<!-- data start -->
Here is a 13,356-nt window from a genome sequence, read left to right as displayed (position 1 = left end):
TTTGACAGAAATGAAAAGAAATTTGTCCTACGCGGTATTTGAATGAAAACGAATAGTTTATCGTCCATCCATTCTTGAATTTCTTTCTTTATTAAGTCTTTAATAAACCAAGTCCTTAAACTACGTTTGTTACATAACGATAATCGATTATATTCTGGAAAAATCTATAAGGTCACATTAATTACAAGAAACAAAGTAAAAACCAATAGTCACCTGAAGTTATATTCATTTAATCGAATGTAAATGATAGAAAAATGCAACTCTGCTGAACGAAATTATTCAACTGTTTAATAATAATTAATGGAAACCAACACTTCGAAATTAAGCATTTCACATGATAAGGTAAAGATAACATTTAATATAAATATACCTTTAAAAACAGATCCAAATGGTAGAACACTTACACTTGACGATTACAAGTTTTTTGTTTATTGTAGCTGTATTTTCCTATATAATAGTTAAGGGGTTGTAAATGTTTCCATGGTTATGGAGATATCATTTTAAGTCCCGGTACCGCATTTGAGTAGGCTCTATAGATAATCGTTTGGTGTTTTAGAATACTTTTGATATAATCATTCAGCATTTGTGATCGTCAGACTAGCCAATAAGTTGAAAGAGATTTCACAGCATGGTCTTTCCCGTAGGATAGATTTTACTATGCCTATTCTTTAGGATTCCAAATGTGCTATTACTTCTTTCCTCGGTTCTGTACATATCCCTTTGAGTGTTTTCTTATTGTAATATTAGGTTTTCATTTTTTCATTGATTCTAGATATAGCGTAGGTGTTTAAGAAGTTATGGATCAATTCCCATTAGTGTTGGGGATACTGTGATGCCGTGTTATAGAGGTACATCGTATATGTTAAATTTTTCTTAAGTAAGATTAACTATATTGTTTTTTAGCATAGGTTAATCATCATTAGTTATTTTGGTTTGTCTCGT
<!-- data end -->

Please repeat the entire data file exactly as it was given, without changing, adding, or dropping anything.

Here is a 13,356-nt window from a genome sequence, read left to right as displayed (position 1 = left end):
TTTGACAGAAATGAAAAGAAATTTGTCCTACGCGGTATTTGAATGAAAACGAATAGTTTATCGTCCATCCATTCTTGAATTTCTTTCTTTATTAAGTCTTTAATAAACCAAGTCCTTAAACTACGTTTGTTACATAACGATAATCGATTATATTCTGGAAAAATCTATAAGGTCACATTAATTACAAGAAACAAAGTAAAAACCAATAGTCACCTGAAGTTATATTCATTTAATCGAATGTAAATGATAGAAAAATGCAACTCTGCTGAACGAAATTATTCAACTGTTTAATAATAATTAATGGAAACCAACACTTCGAAATTAAGCATTTCACATGATAAGGTAAAGATAACATTTAATATAAATATACCTTTAAAAACAGATCCAAATGGTAGAACACTTACACTTGACGATTACAAGTTTTTTGTTTATTGTAGCTGTATTTTCCTATATAATAGTTAAGGGGTTGTAAATGTTTCCATGGTTATGGAGATATCATTTTAAGTCCCGGTACCGCATTTGAGTAGGCTCTATAGATAATCGTTTGGTGTTTTAGAATACTTTTGATATAATCATTCAGCATTTGTGATCGTCAGACTAGCCAATAAGTTGAAAGAGATTTCACAGCATGGTCTTTCCCGTAGGATAGATTTTACTATGCCTATTCTTTAGGATTCCAAATGTGCTATTACTTCTTTCCTCGGTTCTGTACATATCCCTTTGAGTGTTTTCTTATTGTAATATTAGGTTTTCATTTTTTCATTGATTCTAGATATAGCGTAGGTGTTTAAGAAGTTATGGATCAATTCCCATTAGTGTTGGGGATACTGTGATGCCGTGTTATAGAGGTACATCGTATATGTTAAATTTTTCTTAAGTAAGATTAACTATATTGTTTTTTAGCATAGGTTAATCATCATTAGTTATTTTGGTTTGTCTCGT